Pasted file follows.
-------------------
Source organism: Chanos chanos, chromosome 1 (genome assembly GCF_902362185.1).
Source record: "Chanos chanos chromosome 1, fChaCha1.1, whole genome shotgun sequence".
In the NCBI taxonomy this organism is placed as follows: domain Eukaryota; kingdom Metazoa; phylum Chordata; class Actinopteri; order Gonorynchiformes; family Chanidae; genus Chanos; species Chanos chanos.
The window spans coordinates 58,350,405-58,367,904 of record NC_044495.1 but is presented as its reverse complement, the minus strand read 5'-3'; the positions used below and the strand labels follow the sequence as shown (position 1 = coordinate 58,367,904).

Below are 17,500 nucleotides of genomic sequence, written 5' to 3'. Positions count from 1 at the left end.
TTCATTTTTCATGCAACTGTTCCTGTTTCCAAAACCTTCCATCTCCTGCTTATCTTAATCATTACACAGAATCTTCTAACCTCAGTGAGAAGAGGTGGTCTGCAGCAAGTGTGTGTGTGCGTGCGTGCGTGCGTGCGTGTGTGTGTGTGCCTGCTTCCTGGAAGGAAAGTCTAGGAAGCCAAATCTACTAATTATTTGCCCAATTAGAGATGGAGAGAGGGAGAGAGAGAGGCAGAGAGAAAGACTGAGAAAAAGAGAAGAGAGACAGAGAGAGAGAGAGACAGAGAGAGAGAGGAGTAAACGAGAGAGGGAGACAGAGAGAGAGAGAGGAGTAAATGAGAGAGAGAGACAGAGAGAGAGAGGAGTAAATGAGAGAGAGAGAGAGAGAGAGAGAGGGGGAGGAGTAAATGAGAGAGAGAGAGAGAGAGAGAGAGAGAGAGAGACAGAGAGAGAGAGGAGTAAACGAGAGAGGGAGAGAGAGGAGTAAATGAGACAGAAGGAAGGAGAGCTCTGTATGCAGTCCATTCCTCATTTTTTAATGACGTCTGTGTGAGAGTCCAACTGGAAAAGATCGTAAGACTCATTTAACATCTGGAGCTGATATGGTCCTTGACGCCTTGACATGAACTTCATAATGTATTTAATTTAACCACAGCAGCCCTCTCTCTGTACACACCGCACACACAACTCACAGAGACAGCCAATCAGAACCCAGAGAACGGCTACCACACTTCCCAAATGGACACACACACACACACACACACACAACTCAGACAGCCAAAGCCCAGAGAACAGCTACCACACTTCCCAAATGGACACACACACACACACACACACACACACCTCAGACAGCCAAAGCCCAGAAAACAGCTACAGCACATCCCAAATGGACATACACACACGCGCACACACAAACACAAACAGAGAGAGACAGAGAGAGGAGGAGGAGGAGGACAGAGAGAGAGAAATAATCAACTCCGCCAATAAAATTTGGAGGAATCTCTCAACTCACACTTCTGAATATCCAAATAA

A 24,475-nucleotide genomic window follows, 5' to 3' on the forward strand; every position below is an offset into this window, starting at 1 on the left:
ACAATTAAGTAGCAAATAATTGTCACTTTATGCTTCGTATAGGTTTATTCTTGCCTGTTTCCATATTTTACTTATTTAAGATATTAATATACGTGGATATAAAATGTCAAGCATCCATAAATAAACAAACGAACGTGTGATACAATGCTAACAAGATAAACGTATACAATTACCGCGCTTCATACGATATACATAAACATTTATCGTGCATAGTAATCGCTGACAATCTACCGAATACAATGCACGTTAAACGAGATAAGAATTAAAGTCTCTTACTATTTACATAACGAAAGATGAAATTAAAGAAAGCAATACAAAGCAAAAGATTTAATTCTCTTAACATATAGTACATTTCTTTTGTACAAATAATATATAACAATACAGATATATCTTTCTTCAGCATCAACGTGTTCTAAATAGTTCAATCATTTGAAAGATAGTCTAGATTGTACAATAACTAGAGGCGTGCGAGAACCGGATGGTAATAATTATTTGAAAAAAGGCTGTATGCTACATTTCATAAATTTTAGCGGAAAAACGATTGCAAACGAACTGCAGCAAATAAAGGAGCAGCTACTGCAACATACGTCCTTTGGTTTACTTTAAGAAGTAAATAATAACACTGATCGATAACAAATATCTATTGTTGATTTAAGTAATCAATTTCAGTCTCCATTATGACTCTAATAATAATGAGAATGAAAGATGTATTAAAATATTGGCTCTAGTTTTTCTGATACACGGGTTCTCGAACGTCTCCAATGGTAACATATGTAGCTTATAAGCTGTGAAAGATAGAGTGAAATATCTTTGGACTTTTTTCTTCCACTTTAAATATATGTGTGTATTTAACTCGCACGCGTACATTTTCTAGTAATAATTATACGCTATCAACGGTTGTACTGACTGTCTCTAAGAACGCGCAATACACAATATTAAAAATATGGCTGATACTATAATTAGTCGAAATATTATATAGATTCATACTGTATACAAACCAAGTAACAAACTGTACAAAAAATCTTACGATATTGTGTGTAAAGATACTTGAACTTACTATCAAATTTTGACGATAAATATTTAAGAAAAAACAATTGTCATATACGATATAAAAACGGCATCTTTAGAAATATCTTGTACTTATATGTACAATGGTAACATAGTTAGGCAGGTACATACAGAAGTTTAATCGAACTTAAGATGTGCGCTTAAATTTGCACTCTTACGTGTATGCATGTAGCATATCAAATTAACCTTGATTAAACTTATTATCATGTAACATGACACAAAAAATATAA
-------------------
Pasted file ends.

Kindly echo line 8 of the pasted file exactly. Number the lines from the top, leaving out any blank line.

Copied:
ACAATTAAGTAGCAAATAATTGTCACTTTATGCTTCGTATAGGTTTATTCTTGCCTGTTTCCATATTTTACTTATTTAAGATATTAATATACGTGGATATAAAATGTCAAGCATCCATAAATAAACAAACGAACGTGTGATACAATGCTAACAAGATAAACGTATACAATTACCGCGCTTCATACGATATACATAAACATTTATCGTGCATAGTAATCGCTGACAATCTACCGAATACAATGCACGTTAAACGAGATAAGAATTAAAGTCTCTTACTATTTACATAACGAAAGATGAAATTAAAGAAAGCAATACAAAGCAAAAGATTTAATTCTCTTAACATATAGTACATTTCTTTTGTACAAATAATATATAACAATACAGATATATCTTTCTTCAGCATCAACGTGTTCTAAATAGTTCAATCATTTGAAAGATAGTCTAGATTGTACAATAACTAGAGGCGTGCGAGAACCGGATGGTAATAATTATTTGAAAAAAGGCTGTATGCTACATTTCATAAATTTTAGCGGAAAAACGATTGCAAACGAACTGCAGCAAATAAAGGAGCAGCTACTGCAACATACGTCCTTTGGTTTACTTTAAGAAGTAAATAATAACACTGATCGATAACAAATATCTATTGTTGATTTAAGTAATCAATTTCAGTCTCCATTATGACTCTAATAATAATGAGAATGAAAGATGTATTAAAATATTGGCTCTAGTTTTTCTGATACACGGGTTCTCGAACGTCTCCAATGGTAACATATGTAGCTTATAAGCTGTGAAAGATAGAGTGAAATATCTTTGGACTTTTTTCTTCCACTTTAAATATATGTGTGTATTTAACTCGCACGCGTACATTTTCTAGTAATAATTATACGCTATCAACGGTTGTACTGACTGTCTCTAAGAACGCGCAATACACAATATTAAAAATATGGCTGATACTATAATTAGTCGAAATATTATATAGATTCATACTGTATACAAACCAAGTAACAAACTGTACAAAAAATCTTACGATATTGTGTGTAAAGATACTTGAACTTACTATCAAATTTTGACGATAAATATTTAAGAAAAAACAATTGTCATATACGATATAAAAACGGCATCTTTAGAAATATCTTGTACTTATATGTACAATGGTAACATAGTTAGGCAGGTACATACAGAAGTTTAATCGAACTTAAGATGTGCGCTTAAATTTGCACTCTTACGTGTATGCATGTAGCATATCAAATTAACCTTGATTAAACTTATTATCATGTAACATGACACAAAAAATATAA